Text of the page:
They are sweeter than the peaches on the tree.
They are just the "Dinkum Dears." I've been cuddlin' them for years.
{Australian/New Zealand} girls are good enough for me.

2. I know there's lots of fellows very fond of foreign blood,
And rave about the Asiatic charms.
Some think there's nothing finer than to hug a girl from China,
Or hold an Abyssynian in their arms.
Some chaps are only happy when they're jinkin' with a Jappy,*
Or dangling a Spaniard on their knee.
They can have the blooming lot; everything can go to pot.
If not {Australian/New Zealand}, they're no good to me.

3. Now I have got a sweet wee lass; she is my very own.
She simply is the sunlight of my life.
One night in the moonlight as we wandered all alone,
She promised me that she would be my wife.
Underneath the Southern Cross last night at ten to ten,
I never thought such happiness could be.
When she said she would be mine,
The atmosphere became divine.
I kissed her underneath a wattle tree.


[* I've never encountered the word "Jappy" before. I recommend extreme caution in using it. Also I'm not familiar with "dinkum" and "jinkin'"--maybe an Australian can comment on these.]


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Subject: RE: Lyr Add: Music-hall songs sung by Harry Lauder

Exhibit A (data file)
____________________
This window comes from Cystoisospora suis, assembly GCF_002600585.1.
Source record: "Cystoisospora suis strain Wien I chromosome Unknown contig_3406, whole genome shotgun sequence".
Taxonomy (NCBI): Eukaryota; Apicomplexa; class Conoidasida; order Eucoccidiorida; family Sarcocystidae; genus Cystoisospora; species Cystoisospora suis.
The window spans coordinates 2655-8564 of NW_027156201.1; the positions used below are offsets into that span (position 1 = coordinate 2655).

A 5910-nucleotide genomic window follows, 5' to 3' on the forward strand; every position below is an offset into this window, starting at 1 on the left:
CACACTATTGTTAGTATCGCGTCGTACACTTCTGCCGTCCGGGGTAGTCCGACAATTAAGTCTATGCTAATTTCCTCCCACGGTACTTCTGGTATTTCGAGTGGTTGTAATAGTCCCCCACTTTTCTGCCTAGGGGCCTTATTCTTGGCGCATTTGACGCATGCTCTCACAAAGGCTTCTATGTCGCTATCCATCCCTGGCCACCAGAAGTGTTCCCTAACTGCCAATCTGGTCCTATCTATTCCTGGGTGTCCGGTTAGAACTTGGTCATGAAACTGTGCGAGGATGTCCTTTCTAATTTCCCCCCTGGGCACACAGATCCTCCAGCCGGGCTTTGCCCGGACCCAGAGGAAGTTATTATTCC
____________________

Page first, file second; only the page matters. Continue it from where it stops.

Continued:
From: Charley Noble
Date: 13 Oct 11 - 04:35 PM

Great stuff!

And some amazingly not so PC slang.

Charley Noble


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Subject: Lyr Add: DON'T LET US SING ANYMORE ABOUT WAR...
From: Jim Dixon
Date: 13 Oct 11 - 05:16 PM

From the sheet music at the Indiana University (Click for a PDF.):


DON'T LET US SING ANYMORE ABOUT WAR, JUST LET US SING OF LOVE: "PEACE SONG"
Written and composed by Harry Lauder
New York: T. B. Harms & Francis, Day & Hunter, ©1918.

1. When the cry of peace went ringing through the ranks of the English-speaking race
There were shouts of joy from ev'ry soldier boy and a big smile on his face
Then they all gathered 'round the old dugout where their home has been for long
Then cried, "Hurray! we've won the day! Let us sing this song:

CHORUS: "Hurray! The war is over! Hurray! The fight is won!
Back from the life of a rover, back from the roar of the gun,
Back to the dear old Homeland, home with the peaceful dove,
Don't let us sing anymore about war; just let us sing of love."

2. When the cry of peace went ringing through the ships and the crowds began to throng,
There were shouts of joy from ev'ry sailor boy and their cheers were loud and long.
Then they all gathered 'round the old canteen where they sometimes all get wet,
Then cried, "Hurray, hurray! We'll be home by Christmas yet.


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Subject: Lyr Add: THE MESSAGE BOY (Harry Lauder)
From: Jim Dixon
Date: 13 Oct 11 - 07:18 PM

From the sheet music at the The Lester S. Levy Collection of Sheet Music (Click for a PDF.):


THE MESSAGE BOY
Written, composed & sung by Harry Lauder
New York : T.B. Harms & Francis, Day & Hunter ©1911

1. I'm workin' wae a grocer at the corner o' oor street.